#NandosIndia was trending last week after the chain’s new ad goaded customers into touching ‘buns and breasts’. But can fast food publicity promote rape culture?
On March 26, former chief minister of Jammu & Kashmir, Omar Abdullah tweeted his reaction to an advertisement released by the Indian arm of gloval fast food chain, Nando's, famed for its peri peri chicken. 'Dear #Nando's is your food so inedible that you have to rely on lines from a bad C grade movie to sell it?' he tweeted.
An earlier ad released in the UK for the Nando's fuller double breasted burger
The ad, carried in a New Delhi newspaper, read, 'we don't mind if you touch our buns, or breasts or even thighs. Whatever you are into, enjoying any Nando's meal with your hands is always recommended'.
Critics say the chicken was laid out to look like a woman with her legs wide open, with copy that said, 'Try something you can grab with both hands'.
While some termed the ad 'cheeky', social media erupted at the obscene objectifying of women to sell chicken (one Delhiite tweeted, No wonder my hmtwn Delhi is called#RapeCapital), this is not the first time that Nando's has opted for controversial advertising since its launch in 1987.
In 2002, an advert released in Australia discussed the mandatory detention of illegal immigrants. Detainees had waged a hunger strike campaign, and sewed their lips in protest. The Nando's adverts claimed that the strikers "decided to unsew their lips after hearing the news that with every Nando's quarter chicken combo, Nando's are giving away an extra quarter chicken free."
Chef Manu Chandra
In 2009, their double breast burger shwed a woman complaining to a server that she was not served fries. Turns out, she could not spot them over her well endowed self.
In response to the India outrage, the chain tweeted an apology on March 26: We sincerely apologise for any offense caused by our ad published today. Our intent was not to offend anyone. We promise to do better.
But did the campaign really backfire? “Maybe, it's what their target audience wants? Sex sells. The ad, didn't offend me because I thought it juvenile. Sexual innuendos are considered a sure shot way to draw attention. Nando's wanted a controversy, and they have one,” says, Atul Sikand, a Delhi-based food writer.
Last week's India ad that created furor on social media
And the chain needs to continue to remain in the news, especially in India. When Nando's arrived in 2012, it was a second coming. After debuting in 2006, the chain shut down three franchises, packed their bags and left. It rethought strategy, and returned with a sitdown diner in a Delhi mall, and finally cracked the success code.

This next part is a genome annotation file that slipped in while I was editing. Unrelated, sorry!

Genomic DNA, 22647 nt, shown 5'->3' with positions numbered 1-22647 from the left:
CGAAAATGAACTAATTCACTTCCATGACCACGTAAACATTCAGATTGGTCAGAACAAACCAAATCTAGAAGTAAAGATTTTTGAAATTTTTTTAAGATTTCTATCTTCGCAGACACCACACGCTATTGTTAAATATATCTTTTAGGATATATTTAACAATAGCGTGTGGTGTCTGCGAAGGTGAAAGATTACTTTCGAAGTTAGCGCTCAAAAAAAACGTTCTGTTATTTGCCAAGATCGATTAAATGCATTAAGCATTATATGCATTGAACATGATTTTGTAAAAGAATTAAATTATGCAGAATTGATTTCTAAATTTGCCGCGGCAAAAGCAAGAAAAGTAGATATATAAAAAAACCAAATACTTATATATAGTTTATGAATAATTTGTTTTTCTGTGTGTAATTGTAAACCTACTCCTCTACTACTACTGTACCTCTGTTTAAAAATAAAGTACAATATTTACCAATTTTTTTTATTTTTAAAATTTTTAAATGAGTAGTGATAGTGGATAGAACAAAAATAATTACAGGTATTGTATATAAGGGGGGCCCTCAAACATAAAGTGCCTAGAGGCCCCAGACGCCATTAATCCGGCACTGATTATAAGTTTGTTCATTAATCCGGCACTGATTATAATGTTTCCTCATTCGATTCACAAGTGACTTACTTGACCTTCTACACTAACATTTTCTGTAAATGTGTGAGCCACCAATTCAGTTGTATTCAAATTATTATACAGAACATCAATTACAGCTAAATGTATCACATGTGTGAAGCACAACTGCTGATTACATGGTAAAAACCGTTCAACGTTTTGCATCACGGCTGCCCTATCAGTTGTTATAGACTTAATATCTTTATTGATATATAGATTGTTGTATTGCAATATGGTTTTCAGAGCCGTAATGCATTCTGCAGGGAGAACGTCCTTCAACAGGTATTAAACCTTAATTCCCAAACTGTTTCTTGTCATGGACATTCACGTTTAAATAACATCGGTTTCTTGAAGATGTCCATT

Shweta Purandare, Secretary General of the Advertising Standards Council of India (ASCI), says. “With respect to a general query about offensive advertisements, the ASCI code requires that advertisements should contain nothing indecent or vulgar, especially in depiction of women, or nothing repulsive which is likely to cause offence. When people see an ad they don't like, social media picks it up first. Responsible advertisers are quick to sense public sentiments and act promptly even before a formal complaint process goes through.”
Manu Chandra, executive chef at Monkey Bar and Fatty Bao, is surprised that the campaign was approved by a corporate structure, in a country where sensibilities are hurt easily. “I didn't think it would bode well for the brand, unless there was some strange strategy to rile people up. Sexing up a brand for me is figurative. Taking it literally doesn't help anyone's cause. Having said that, crass sex comedies are a runaway success, and I wouldn't be honest if I said that no one found the campaign amusing,” he says. He thinks it's symptomatic of a larger dirth of good copy and creative ideas. “Sexism has no place in food advertising, especially in a country where we're battling for women's rights.”
It's different in the West he points out. “The ability to appreciate all kinds of humour, even sexism, is exponentially higher.” Brand managers from the hospitality industry admit that a controversy is directly proportional to rise in sales. “When an issue is trending, people are curious and the brand stays on their mind,” says Tripti Bhatia Gandhi, partner at Detales Marketing and Communications. She thinks, perhaps, Nando's took it a bit far. “The outlets see families and members of the older generation too. I'm sure, it didn't go down well with them,” she says.
Mid-day's tweet to Nando's India for a response went unanswered.
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